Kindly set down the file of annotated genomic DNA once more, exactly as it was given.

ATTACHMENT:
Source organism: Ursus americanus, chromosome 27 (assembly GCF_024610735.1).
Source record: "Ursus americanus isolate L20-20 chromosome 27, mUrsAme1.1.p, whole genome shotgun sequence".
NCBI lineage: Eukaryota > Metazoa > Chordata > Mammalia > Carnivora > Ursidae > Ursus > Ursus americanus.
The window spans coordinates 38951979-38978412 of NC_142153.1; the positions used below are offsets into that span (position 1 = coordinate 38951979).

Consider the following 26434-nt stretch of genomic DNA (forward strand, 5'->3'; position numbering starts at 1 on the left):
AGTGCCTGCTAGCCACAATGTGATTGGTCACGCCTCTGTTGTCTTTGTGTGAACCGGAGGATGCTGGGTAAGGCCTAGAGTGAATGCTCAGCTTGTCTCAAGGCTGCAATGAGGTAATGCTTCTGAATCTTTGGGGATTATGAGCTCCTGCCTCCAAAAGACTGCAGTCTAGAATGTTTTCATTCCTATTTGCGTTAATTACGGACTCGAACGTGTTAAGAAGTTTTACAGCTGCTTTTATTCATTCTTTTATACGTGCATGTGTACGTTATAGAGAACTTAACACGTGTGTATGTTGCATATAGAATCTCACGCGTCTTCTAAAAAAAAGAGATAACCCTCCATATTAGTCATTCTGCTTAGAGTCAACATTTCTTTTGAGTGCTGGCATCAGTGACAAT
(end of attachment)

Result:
Source organism: Ursus americanus, chromosome 27 (assembly GCF_024610735.1).
Source record: "Ursus americanus isolate L20-20 chromosome 27, mUrsAme1.1.p, whole genome shotgun sequence".
NCBI lineage: Eukaryota > Metazoa > Chordata > Mammalia > Carnivora > Ursidae > Ursus > Ursus americanus.
The window spans coordinates 38951979-38978412 of NC_142153.1; the positions used below are offsets into that span (position 1 = coordinate 38951979).

Consider the following 26434-nt stretch of genomic DNA (forward strand, 5'->3'; position numbering starts at 1 on the left):
AGTGCCTGCTAGCCACAATGTGATTGGTCACGCCTCTGTTGTCTTTGTGTGAACCGGAGGATGCTGGGTAAGGCCTAGAGTGAATGCTCAGCTTGTCTCAAGGCTGCAATGAGGTAATGCTTCTGAATCTTTGGGGATTATGAGCTCCTGCCTCCAAAAGACTGCAGTCTAGAATGTTTTCATTCCTATTTGCGTTAATTACGGACTCGAACGTGTTAAGAAGTTTTACAGCTGCTTTTATTCATTCTTTTATACGTGCATGTGTACGTTATAGAGAACTTAACACGTGTGTATGTTGCATATAGAATCTCACGCGTCTTCTAAAAAAAAGAGATAACCCTCCATATTAGTCATTCTGCTTAGAGTCAACATTTCTTTTGAGTGCTGGCATCAGTGACAAT